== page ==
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What Is the Education Tax Credit?

Learn how two different education tax credits can help offset school costs for college students, life-long learners, and anyone looking to improve their job skills.

By Kristina Russo | American Express Credit Intel Freelance Contributor

6 Min Read | July 13, 2020 in Life

 

At-A-Glance

Tax credits for higher education can take up to $2,500 per student off your federal tax bill.

There are two education tax credits that have some similar qualifications as well as some different rules.

You can’t double dip on these education tax credits, so you’ll want to select the best one for you.

My twins are in high school, so I’m devouring every information tidbit that may help me better navigate the college process—especially about how to pay for it all. We all know the cost of secondary education has skyrocketed, leaving more students with debt. I was glad to see that the federal government offers many alternatives to help families offset the cost of higher education, like grants, loans, tax deductions, and tax credits. Here I’ll explain education tax credits, which are dollar-for-dollar reductions to your tax bill that can be a valuable way to reduce the cost of education.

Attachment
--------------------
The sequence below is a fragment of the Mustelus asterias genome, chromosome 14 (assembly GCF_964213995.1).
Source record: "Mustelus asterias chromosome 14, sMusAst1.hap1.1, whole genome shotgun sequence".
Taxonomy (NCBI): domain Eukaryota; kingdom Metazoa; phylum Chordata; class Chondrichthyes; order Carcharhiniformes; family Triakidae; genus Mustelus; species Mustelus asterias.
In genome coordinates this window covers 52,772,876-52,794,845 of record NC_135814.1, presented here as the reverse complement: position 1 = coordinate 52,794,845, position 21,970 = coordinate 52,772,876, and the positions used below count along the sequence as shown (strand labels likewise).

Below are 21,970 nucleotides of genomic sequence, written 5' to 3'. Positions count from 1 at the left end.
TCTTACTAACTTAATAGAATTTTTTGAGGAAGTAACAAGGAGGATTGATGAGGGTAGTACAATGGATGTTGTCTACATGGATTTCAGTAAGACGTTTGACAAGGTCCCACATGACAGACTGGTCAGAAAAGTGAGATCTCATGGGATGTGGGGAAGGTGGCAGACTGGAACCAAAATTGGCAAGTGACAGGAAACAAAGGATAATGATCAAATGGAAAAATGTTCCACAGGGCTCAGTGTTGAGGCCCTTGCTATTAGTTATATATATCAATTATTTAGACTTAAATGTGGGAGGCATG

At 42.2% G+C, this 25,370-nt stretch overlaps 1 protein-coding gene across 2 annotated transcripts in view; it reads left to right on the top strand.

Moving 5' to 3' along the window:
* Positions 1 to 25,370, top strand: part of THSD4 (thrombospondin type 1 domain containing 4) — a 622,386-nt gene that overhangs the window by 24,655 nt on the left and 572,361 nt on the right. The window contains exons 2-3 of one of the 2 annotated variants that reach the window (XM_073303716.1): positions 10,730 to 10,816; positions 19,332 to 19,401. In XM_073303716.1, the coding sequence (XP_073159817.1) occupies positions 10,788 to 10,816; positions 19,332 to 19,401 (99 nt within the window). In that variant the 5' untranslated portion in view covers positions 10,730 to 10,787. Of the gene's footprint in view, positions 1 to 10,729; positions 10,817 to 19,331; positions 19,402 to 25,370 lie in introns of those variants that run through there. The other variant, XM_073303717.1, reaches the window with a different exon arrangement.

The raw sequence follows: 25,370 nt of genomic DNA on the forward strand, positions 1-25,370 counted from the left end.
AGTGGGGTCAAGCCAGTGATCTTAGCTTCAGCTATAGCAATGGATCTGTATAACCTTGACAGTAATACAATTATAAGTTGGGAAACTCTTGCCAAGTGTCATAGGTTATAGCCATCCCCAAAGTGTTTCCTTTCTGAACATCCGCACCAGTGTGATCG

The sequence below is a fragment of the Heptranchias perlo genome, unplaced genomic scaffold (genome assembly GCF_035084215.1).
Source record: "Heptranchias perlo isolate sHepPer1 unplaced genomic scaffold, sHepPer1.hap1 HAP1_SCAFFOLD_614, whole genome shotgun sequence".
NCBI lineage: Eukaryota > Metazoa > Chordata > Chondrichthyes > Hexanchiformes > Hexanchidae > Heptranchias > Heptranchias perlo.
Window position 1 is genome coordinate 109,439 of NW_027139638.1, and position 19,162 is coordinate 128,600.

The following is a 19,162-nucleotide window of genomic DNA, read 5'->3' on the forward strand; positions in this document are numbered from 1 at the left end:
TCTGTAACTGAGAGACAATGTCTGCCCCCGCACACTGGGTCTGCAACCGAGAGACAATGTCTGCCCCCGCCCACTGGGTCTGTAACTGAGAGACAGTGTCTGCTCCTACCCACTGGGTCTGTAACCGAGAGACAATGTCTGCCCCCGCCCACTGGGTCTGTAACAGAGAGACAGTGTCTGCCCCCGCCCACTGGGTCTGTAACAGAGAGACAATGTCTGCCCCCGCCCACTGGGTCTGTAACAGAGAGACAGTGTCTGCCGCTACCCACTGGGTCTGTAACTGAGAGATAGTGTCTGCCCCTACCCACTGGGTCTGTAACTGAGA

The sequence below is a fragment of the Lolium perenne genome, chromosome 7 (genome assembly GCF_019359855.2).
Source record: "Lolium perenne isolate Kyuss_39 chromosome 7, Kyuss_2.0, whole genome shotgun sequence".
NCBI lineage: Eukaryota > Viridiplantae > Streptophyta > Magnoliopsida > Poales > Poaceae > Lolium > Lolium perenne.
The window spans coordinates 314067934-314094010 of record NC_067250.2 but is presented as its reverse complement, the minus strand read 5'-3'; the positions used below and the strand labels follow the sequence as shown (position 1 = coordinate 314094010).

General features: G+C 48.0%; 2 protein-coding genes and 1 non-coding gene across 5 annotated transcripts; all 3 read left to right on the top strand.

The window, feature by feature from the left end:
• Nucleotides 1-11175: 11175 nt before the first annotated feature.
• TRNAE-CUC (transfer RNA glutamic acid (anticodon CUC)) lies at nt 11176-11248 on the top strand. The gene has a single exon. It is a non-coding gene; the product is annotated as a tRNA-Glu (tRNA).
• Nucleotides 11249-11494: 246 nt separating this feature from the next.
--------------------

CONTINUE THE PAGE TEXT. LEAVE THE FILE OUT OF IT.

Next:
There are two different federal education tax credits, both of which were available for 2019:

 

  • American Opportunity Credit (AOC): This education tax credit has more monetary value, up to $2,500 per student. But it’s only good for the first four years that a student pursues an accredited degree or certificate.

  • Lifetime Learning Credit (LLC): This credit maxes out at $2,000 per tax return—which will mean per family for most people. But it includes non-accredited courses meant to improve job skills, and there’s no limit to how many years you can take it (as long as you have qualifying education expenses).

The two education tax credits have many common requirements and many different ones. I’ll explain both credits so you can determine which best fits your situation, since you can’t use both for the same student.

 

Shared Characteristics of Both Education Tax Credits